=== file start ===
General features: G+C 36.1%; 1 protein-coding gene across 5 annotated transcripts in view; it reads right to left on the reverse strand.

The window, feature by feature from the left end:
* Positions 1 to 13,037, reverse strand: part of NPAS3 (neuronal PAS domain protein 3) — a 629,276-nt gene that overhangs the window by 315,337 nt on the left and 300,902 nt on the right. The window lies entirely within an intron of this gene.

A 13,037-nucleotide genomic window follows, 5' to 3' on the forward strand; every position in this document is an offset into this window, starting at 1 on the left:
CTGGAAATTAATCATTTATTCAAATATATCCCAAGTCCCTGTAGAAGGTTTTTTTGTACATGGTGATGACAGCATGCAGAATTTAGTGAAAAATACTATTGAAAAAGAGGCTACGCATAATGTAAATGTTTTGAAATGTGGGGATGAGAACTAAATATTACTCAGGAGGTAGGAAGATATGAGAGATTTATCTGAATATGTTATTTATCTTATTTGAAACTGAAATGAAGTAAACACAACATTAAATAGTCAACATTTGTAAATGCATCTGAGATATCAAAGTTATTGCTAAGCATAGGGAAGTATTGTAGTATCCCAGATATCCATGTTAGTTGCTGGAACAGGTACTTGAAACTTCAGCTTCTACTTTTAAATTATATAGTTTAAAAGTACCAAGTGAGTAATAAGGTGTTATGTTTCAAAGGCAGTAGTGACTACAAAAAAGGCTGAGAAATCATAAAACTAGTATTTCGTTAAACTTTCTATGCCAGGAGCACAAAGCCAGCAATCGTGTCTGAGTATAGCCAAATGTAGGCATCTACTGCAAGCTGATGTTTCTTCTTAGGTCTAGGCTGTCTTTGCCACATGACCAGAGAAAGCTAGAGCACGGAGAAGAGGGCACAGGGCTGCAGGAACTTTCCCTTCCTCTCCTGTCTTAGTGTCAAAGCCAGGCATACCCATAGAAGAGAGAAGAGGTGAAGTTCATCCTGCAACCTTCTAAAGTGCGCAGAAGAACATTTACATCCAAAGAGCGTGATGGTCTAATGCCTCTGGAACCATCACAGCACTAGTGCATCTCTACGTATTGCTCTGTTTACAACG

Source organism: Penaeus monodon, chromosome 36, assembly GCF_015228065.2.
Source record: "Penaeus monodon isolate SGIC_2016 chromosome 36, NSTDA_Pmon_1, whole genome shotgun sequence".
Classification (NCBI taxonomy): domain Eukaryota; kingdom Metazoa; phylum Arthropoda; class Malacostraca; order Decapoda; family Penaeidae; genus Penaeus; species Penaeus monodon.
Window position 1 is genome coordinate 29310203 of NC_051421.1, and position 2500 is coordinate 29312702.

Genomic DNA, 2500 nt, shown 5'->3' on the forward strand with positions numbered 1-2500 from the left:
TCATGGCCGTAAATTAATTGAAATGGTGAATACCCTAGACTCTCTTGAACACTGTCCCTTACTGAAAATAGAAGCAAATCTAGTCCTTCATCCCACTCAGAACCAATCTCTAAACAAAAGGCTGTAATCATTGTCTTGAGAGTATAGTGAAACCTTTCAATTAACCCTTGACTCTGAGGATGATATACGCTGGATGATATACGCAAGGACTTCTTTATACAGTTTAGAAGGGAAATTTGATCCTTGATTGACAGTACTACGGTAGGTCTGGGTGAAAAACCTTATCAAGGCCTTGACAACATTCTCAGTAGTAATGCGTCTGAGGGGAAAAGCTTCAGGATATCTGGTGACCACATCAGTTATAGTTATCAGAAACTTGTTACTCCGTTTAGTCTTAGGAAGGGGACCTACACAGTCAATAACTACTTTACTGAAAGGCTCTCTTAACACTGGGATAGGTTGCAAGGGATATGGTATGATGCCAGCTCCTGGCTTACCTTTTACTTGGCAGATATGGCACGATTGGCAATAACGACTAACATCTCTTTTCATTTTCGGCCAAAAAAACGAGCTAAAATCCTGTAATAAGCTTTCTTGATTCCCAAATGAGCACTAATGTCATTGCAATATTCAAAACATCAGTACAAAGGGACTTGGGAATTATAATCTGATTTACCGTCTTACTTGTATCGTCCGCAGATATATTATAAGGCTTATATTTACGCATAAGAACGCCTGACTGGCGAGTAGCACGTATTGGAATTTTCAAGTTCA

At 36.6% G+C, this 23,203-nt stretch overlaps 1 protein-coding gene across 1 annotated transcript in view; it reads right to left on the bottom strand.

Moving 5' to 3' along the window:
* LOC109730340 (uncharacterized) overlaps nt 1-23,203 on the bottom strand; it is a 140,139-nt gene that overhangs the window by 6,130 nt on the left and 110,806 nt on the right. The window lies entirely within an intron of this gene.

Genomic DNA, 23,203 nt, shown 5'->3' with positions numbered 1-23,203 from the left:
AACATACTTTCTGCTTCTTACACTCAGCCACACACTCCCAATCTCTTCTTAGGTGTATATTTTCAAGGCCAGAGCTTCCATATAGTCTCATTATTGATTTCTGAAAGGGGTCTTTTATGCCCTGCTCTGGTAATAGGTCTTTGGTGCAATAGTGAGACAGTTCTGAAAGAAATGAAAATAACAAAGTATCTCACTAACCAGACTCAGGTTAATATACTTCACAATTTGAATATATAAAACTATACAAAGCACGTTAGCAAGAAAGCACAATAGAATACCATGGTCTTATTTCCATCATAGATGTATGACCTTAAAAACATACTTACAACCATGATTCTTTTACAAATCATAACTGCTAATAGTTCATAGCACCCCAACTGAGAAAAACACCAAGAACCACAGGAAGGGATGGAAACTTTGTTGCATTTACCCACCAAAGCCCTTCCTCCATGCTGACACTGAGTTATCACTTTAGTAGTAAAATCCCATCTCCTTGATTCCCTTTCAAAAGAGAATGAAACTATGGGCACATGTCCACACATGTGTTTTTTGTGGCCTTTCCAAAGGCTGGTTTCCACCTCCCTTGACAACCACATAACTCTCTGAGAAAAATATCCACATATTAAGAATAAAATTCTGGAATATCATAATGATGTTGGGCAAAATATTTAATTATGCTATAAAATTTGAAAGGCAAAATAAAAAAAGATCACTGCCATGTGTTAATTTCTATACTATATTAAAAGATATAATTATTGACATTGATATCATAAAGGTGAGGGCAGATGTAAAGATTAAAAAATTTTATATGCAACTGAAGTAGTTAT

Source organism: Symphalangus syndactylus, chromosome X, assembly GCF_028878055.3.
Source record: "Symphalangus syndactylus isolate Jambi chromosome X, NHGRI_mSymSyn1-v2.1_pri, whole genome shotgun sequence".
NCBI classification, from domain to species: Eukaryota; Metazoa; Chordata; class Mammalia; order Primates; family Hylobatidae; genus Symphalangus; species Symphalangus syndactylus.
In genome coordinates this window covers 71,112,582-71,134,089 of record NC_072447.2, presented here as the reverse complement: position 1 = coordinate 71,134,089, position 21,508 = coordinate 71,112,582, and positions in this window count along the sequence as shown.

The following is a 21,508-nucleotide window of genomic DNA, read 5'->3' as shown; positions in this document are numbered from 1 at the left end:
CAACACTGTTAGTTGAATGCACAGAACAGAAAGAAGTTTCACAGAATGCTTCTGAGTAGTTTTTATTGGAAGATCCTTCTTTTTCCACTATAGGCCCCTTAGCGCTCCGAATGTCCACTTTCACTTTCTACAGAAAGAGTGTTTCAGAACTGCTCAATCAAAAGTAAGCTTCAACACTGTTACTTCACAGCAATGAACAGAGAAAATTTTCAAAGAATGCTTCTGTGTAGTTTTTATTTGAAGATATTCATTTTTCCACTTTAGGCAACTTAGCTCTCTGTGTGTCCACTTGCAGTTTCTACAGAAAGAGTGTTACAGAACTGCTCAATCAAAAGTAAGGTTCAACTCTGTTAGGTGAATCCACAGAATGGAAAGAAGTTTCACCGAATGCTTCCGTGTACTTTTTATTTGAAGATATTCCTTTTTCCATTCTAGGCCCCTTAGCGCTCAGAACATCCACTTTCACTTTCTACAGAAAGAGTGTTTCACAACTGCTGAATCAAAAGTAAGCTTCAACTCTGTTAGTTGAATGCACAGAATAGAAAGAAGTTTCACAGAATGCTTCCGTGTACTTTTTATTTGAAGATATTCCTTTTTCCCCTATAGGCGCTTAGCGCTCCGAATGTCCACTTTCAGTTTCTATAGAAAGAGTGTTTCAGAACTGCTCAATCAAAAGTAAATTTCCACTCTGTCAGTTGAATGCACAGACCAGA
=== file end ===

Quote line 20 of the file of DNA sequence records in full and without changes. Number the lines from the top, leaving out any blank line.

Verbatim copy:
In genome coordinates this window covers 71,112,582-71,134,089 of record NC_072447.2, presented here as the reverse complement: position 1 = coordinate 71,134,089, position 21,508 = coordinate 71,112,582, and positions in this window count along the sequence as shown.